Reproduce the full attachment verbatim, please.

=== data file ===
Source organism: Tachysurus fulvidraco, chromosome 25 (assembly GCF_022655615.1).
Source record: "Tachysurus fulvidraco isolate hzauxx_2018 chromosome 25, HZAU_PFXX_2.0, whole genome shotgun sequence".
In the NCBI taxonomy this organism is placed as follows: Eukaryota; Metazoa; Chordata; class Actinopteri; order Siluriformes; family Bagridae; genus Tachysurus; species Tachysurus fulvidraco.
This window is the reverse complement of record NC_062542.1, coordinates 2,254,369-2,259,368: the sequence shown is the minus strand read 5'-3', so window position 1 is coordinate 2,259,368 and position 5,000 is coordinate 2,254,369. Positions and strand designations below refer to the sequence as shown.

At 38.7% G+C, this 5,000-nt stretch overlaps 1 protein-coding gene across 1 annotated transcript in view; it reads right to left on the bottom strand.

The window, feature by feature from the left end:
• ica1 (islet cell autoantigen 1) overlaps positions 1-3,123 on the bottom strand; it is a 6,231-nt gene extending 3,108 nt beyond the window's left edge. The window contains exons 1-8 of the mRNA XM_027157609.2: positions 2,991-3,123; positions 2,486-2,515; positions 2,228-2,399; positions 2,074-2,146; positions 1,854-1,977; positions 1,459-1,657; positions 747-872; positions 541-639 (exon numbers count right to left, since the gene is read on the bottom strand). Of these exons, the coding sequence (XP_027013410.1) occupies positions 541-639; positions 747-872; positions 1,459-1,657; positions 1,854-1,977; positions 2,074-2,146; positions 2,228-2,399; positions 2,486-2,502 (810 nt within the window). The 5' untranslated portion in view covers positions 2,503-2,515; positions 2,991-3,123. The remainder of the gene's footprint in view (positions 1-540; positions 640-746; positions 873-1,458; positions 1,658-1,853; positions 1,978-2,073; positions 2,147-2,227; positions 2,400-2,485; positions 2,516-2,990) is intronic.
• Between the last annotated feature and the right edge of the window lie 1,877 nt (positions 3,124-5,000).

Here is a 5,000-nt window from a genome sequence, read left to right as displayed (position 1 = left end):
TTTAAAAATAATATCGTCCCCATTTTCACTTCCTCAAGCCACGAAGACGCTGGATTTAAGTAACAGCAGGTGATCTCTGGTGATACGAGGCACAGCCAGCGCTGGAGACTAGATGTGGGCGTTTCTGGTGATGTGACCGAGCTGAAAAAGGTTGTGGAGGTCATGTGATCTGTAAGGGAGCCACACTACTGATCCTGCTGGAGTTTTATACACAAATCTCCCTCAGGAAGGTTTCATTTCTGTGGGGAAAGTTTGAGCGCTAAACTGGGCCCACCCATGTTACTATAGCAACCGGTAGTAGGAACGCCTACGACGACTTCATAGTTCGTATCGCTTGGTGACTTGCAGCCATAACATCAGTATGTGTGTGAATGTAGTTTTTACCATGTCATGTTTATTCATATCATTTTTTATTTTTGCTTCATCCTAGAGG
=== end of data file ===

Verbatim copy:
Source organism: Tachysurus fulvidraco, chromosome 25 (assembly GCF_022655615.1).
Source record: "Tachysurus fulvidraco isolate hzauxx_2018 chromosome 25, HZAU_PFXX_2.0, whole genome shotgun sequence".
In the NCBI taxonomy this organism is placed as follows: Eukaryota; Metazoa; Chordata; class Actinopteri; order Siluriformes; family Bagridae; genus Tachysurus; species Tachysurus fulvidraco.
This window is the reverse complement of record NC_062542.1, coordinates 2,254,369-2,259,368: the sequence shown is the minus strand read 5'-3', so window position 1 is coordinate 2,259,368 and position 5,000 is coordinate 2,254,369. Positions and strand designations below refer to the sequence as shown.

At 38.7% G+C, this 5,000-nt stretch overlaps 1 protein-coding gene across 1 annotated transcript in view; it reads right to left on the bottom strand.

The window, feature by feature from the left end:
• ica1 (islet cell autoantigen 1) overlaps positions 1-3,123 on the bottom strand; it is a 6,231-nt gene extending 3,108 nt beyond the window's left edge. The window contains exons 1-8 of the mRNA XM_027157609.2: positions 2,991-3,123; positions 2,486-2,515; positions 2,228-2,399; positions 2,074-2,146; positions 1,854-1,977; positions 1,459-1,657; positions 747-872; positions 541-639 (exon numbers count right to left, since the gene is read on the bottom strand). Of these exons, the coding sequence (XP_027013410.1) occupies positions 541-639; positions 747-872; positions 1,459-1,657; positions 1,854-1,977; positions 2,074-2,146; positions 2,228-2,399; positions 2,486-2,502 (810 nt within the window). The 5' untranslated portion in view covers positions 2,503-2,515; positions 2,991-3,123. The remainder of the gene's footprint in view (positions 1-540; positions 640-746; positions 873-1,458; positions 1,658-1,853; positions 1,978-2,073; positions 2,147-2,227; positions 2,400-2,485; positions 2,516-2,990) is intronic.
• Between the last annotated feature and the right edge of the window lie 1,877 nt (positions 3,124-5,000).

Here is a 5,000-nt window from a genome sequence, read left to right as displayed (position 1 = left end):
TTTAAAAATAATATCGTCCCCATTTTCACTTCCTCAAGCCACGAAGACGCTGGATTTAAGTAACAGCAGGTGATCTCTGGTGATACGAGGCACAGCCAGCGCTGGAGACTAGATGTGGGCGTTTCTGGTGATGTGACCGAGCTGAAAAAGGTTGTGGAGGTCATGTGATCTGTAAGGGAGCCACACTACTGATCCTGCTGGAGTTTTATACACAAATCTCCCTCAGGAAGGTTTCATTTCTGTGGGGAAAGTTTGAGCGCTAAACTGGGCCCACCCATGTTACTATAGCAACCGGTAGTAGGAACGCCTACGACGACTTCATAGTTCGTATCGCTTGGTGACTTGCAGCCATAACATCAGTATGTGTGTGAATGTAGTTTTTACCATGTCATGTTTATTCATATCATTTTTTATTTTTGCTTCATCCTAGAGG